What is the key difference between philosophy and poetry? Can a quote be identified as poetic with a philosophical idea hidden within it? For example Albert Einstein once said "Imagination is more important than knowledge. For knowledge is limited to all we now know and understand, while imagination embraces the entire world, and all there ever will be to know and understand." Could this quote be identified as a sort of poetry? Can it be described as something that describes a philosophical idea? This question arose as someone told me that this is his philosophy, but it sounds like a poetic piece that describes an idea to me. In addition, David Schmidtz once said that "Life is a house and meaning is what makes it home." This also sounds poetic, but does it also describe a philosophy in a single sentence? In general, can a poetic sentence/quote be used as a philosophy or to more generally describe a philosophy?

Plato's view was that poetry is a divine madness - theia mania - and that it is better avoided. He recommended philosophy instead. This seems a bit extreme, and a bit dull. Not all poetry is the product of any kind of mania, and many poets are perfectly sane. Some philosophy, on the other hand, is pretty mad, and does come across as a kind of poetry, though mostly bad poetry. Poetry is not all tall tales, as Plato thought, though some of it has an aspect of fiction. Take for example John Clare's "Autumn Birds", which begins,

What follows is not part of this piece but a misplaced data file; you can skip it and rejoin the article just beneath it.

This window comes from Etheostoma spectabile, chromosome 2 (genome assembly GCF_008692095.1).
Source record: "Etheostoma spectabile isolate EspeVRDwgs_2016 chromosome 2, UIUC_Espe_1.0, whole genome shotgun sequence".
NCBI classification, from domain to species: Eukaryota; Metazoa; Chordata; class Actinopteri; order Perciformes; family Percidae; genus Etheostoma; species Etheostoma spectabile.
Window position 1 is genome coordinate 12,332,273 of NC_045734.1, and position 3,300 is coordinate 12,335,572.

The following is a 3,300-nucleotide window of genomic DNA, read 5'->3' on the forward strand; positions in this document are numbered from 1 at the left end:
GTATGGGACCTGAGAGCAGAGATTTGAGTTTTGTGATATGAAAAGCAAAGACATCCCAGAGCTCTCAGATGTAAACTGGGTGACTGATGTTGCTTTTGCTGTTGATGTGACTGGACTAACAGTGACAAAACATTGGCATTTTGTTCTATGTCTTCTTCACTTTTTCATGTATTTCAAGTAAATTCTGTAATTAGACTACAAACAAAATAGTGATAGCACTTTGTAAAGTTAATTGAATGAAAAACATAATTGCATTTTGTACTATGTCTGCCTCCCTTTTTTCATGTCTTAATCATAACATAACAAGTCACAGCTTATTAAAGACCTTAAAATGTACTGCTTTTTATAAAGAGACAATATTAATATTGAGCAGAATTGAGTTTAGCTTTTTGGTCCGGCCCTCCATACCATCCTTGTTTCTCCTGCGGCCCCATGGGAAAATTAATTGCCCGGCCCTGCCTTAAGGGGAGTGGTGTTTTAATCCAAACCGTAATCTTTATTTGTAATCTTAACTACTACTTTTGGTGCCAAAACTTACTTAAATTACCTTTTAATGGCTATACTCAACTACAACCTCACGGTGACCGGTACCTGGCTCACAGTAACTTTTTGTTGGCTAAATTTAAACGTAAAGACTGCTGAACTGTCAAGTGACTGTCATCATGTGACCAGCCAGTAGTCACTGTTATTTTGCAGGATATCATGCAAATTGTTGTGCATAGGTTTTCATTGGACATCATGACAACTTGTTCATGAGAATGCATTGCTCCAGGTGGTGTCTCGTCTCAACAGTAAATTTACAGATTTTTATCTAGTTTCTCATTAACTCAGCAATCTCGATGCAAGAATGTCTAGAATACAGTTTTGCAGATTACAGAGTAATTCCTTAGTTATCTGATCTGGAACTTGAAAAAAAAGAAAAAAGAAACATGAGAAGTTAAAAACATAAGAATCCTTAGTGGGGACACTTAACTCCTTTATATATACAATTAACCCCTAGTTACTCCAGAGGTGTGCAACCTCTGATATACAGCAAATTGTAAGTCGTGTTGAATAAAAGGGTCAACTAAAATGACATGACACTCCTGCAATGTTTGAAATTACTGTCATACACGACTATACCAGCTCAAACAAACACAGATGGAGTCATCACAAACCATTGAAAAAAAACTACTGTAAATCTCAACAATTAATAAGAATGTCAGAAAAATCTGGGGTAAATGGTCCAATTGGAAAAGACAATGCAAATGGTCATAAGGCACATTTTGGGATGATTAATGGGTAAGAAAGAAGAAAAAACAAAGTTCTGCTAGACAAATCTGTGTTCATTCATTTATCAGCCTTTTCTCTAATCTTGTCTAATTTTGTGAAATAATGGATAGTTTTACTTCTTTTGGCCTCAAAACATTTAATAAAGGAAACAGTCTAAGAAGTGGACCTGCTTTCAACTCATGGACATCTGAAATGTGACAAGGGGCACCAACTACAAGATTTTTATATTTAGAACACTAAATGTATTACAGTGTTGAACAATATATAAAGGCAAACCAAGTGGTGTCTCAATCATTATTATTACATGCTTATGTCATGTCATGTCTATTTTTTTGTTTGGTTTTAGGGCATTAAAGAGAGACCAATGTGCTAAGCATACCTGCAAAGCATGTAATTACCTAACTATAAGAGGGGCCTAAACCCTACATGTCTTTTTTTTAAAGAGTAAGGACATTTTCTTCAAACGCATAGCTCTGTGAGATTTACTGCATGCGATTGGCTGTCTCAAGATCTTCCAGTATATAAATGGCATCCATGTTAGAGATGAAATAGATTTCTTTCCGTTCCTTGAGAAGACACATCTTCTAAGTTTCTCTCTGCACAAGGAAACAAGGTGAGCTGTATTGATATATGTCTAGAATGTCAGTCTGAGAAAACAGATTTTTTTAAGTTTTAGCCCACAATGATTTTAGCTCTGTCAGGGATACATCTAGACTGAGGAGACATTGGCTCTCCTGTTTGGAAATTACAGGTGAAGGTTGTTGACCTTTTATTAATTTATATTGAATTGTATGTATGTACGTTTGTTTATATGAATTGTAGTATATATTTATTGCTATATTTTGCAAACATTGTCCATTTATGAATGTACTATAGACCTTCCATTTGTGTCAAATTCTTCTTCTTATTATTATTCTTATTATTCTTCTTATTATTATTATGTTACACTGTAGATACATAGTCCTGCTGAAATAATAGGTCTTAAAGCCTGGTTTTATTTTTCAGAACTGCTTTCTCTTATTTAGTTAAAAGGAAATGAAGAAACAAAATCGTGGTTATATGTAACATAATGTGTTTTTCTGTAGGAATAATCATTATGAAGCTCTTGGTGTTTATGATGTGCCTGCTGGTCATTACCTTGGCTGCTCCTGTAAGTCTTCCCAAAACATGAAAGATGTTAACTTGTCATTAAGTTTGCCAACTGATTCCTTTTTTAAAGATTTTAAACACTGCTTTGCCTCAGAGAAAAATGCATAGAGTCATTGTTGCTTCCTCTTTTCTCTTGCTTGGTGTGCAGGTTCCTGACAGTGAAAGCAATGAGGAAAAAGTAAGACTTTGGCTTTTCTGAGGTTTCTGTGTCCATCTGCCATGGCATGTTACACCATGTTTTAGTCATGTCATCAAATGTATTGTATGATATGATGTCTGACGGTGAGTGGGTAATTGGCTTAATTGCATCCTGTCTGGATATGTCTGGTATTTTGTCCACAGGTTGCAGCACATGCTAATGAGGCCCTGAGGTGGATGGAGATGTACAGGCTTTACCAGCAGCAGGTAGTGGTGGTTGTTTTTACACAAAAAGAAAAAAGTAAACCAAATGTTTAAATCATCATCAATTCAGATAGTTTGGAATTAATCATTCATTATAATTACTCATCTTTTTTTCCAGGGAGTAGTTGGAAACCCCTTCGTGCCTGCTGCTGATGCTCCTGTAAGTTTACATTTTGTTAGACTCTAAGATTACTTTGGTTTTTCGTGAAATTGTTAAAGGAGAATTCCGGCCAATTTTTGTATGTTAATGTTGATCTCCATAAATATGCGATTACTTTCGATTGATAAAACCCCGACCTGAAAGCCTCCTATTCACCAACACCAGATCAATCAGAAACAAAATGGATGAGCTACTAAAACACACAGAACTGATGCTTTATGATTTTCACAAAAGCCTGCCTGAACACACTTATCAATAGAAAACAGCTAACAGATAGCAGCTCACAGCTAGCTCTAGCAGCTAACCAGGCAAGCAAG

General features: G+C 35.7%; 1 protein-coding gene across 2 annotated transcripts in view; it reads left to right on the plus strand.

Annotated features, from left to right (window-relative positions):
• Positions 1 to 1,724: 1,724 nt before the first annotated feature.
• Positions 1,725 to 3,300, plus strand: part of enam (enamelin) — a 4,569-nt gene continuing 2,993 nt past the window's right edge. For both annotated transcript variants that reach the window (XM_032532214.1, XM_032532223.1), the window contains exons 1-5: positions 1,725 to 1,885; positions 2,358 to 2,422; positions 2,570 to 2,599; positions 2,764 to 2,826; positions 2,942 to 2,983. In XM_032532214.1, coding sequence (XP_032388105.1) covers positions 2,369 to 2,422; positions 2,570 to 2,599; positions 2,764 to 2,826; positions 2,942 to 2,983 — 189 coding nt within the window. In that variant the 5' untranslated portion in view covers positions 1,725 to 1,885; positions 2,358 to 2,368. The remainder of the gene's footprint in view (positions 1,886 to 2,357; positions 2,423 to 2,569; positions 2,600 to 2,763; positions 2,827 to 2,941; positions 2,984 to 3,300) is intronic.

The wild duck startles like a sudden thought,
And heron slow as if it might be caught.
The flopping crows on weary wings go by
And grey beard jackdaws noising as they fly.

There is nothing maniacal about this. Imagination can rise to a kind of poetic description of fact, brilliant and accurate as a mere statement of fact could not be: "The wild duck startles like a sudden thought . . .", for example.

The quotation from David Schmidtz seems perfectly reasonable as a piece of philosophy, even if it sounds like poetry, or even if it is poetry as well as philosophy. The distinction between house and home and its alignment alongside the distinction between an empty life and a meaningful one works very well both at the level of imagination and at the level of commonness philosophy.

Again, Bertrand Russell wrote, 'Three passions, simple but overwhelmingly strong, have governed my life: the longing for love, the search for knowledge, and unbearable pity for the suffering of mankind.' This is poetic, if not poetry, but it also describes the tendency of Russell's philosophical work. Why not? Poetry is about imagery, passion, expression, sentiment, and so on, whereas philosophy is about reason, logic, argument and solutions to problems. Nevertheless, there is no reason why one should not be cast in the form of the other.

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